And so the following day after the two leaders sat face to face supposedly to discuss trade deficits, North Korea, the South China Sea, Mr Trump came out of that meeting "giving China credit" for its acumen in having ripped off the US — the polar opposite of what Mr Trump had long campaigned for.
"I don't blame China; who can blame a country for being able to take advantage of another country for the benefit of its citizens? I give China great credit," Mr Trump said.
The US President reportedly secured some $US250 billion in business deals during his trip — in part to placate Mr Trump's anger about an ongoing trade deficit — but whether the full financial value of these deals will actually be realised remains to be seen.
"Currency manipulation," the South China Sea, regional stability including North Korea, or even the details of said economic deals, however, hardly even made a bleep in the Chinese press beyond some platitudes, with some outlets even throwing a few punches at the US for good measure.
Tackling China will require 'real' diplomacy: People's Daily
"The Pacific is big enough to accommodate both China and US," Xinhua News Agency quoted Mr Xi as saying.
"China and US need to actively cooperate in the Asia Pacific region, allowing more and more regional countries join the shared friends circle of China and US," Xinhua added, the emphasis on "need to cooperate" suggesting that little had changed.
And at the same time, while the west noted that Mr Trump had arguably achieved little, some pieces in the local press even went so far as to remind Mr Trump that China was not "in the grip" of the US like Japan and South Korea, and that for the US to take on the "world's second-largest power", it will require "real" diplomacy.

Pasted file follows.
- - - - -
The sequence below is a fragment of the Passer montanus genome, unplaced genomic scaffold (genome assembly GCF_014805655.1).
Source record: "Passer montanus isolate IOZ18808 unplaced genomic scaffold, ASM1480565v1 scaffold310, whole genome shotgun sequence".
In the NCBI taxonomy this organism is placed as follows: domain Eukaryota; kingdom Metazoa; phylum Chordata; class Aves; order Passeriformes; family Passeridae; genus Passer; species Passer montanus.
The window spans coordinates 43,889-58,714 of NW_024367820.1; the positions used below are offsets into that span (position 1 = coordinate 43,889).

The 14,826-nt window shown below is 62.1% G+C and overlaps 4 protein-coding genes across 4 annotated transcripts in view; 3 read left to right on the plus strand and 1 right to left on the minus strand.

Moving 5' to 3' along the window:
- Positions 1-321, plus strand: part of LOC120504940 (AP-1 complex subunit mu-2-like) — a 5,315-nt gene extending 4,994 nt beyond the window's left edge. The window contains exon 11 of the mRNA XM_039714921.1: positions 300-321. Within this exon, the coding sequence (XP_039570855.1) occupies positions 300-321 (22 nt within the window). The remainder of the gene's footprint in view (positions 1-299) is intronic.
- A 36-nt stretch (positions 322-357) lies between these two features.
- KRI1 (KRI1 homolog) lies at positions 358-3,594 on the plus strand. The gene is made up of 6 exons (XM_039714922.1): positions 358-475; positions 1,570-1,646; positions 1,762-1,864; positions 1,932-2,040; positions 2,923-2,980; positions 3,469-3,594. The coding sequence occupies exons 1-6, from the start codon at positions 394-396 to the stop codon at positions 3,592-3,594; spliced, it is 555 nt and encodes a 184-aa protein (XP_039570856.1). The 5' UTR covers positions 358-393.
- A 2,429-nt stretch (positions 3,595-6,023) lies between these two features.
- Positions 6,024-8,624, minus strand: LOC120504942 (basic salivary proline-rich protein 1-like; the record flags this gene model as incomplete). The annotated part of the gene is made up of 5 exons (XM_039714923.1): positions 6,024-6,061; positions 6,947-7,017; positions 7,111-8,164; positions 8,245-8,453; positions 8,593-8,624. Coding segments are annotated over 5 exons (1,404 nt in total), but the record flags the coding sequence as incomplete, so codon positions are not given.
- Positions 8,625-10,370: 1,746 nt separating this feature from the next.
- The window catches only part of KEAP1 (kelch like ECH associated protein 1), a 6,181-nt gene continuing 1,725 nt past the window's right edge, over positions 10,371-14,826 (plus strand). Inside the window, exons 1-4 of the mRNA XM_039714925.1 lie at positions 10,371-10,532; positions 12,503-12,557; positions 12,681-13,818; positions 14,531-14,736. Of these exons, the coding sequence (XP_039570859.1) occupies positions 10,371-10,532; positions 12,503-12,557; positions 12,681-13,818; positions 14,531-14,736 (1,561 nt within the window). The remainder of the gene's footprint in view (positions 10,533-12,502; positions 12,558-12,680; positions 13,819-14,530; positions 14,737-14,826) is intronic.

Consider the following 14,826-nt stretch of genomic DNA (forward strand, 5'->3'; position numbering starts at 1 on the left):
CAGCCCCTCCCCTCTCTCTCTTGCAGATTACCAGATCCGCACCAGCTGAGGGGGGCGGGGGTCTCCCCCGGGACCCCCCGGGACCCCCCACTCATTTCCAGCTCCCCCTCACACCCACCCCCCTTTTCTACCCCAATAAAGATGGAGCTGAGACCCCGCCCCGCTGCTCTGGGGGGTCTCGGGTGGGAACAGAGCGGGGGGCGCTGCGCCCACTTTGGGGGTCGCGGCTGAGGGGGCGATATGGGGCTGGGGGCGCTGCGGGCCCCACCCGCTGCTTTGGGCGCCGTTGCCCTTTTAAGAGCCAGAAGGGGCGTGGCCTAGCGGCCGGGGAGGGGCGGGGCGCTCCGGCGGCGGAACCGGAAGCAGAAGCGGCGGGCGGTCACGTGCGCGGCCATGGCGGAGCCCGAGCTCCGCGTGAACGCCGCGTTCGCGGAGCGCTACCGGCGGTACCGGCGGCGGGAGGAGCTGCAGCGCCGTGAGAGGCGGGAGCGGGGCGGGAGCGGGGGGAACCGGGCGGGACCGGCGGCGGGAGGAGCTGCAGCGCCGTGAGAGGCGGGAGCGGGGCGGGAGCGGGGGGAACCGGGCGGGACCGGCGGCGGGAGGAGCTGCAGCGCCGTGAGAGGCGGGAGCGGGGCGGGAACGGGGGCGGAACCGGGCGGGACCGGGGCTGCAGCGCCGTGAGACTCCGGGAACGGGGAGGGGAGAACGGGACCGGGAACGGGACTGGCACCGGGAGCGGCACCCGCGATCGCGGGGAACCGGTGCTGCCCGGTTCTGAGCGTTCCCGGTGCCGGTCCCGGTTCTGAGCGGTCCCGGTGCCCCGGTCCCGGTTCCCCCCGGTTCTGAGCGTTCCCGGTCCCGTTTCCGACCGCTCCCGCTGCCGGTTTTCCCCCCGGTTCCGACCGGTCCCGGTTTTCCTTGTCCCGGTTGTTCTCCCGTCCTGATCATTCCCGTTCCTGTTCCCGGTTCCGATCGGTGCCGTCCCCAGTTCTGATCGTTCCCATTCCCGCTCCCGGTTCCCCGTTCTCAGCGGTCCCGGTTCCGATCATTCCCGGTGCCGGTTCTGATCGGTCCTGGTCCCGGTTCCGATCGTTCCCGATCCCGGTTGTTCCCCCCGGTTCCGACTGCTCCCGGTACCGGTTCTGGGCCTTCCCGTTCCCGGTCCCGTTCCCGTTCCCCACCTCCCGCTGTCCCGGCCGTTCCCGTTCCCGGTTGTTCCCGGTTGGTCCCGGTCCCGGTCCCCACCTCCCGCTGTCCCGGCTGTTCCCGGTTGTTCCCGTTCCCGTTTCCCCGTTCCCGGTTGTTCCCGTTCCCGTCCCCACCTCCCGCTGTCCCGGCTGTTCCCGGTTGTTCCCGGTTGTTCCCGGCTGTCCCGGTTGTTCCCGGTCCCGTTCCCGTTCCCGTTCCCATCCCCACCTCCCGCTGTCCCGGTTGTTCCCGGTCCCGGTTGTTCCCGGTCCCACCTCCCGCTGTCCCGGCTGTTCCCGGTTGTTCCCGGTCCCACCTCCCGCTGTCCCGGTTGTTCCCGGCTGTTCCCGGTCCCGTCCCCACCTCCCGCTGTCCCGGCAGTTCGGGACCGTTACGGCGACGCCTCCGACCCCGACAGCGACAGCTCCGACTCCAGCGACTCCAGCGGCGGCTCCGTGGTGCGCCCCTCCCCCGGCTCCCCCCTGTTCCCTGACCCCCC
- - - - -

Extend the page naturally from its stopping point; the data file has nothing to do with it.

"While Japan and South Korea, the first two destinations of Trump's trip, are allies of the US, China isn't," one English-language piece in the Communist Party's official People's Daily noted.
"For a long time, some US elites regarded the attitude of US allies as coordinates for the other parts of the world, but they have it wrong.
"It's impossible for the US to dominate the whole world in the way it dominates Japan."
'Frankly you're missing a lot of the story'
And while on the topic of press coverage regarding Mr Trump's visit, following the official joint statement by the two leaders, journalists were not even allowed questions at the end, which Mr Trump was fine with, breaking tradition set by the previous three US presidents — who all allowed at least one question — in part to make a statement on the west's valuing of an open and free press.
"The Chinese journalists started clapping whereas many American journalists starting yelling questions, some reasonably provocative questions, mainly directed at Donald Trump," ABC News journalist Bill Birtles noted overnight.
"The coverage here in the media has focused very heavily on President Trump's granddaughter … her Chinese language ability. There's also been a fair bit of coverage about the size of the business deals.
"But the problem is that session where Donald Trump made those really strong comments today about the trade relationship, that has been glossed over.
"And frankly if you read or watch the Chinese media and you watch the coverage of this visit, it really sort of looks like a couple of leaders holding hands and singing kumbaya. It's all very, very positive.
"Frankly you're missing out on a lot of the story."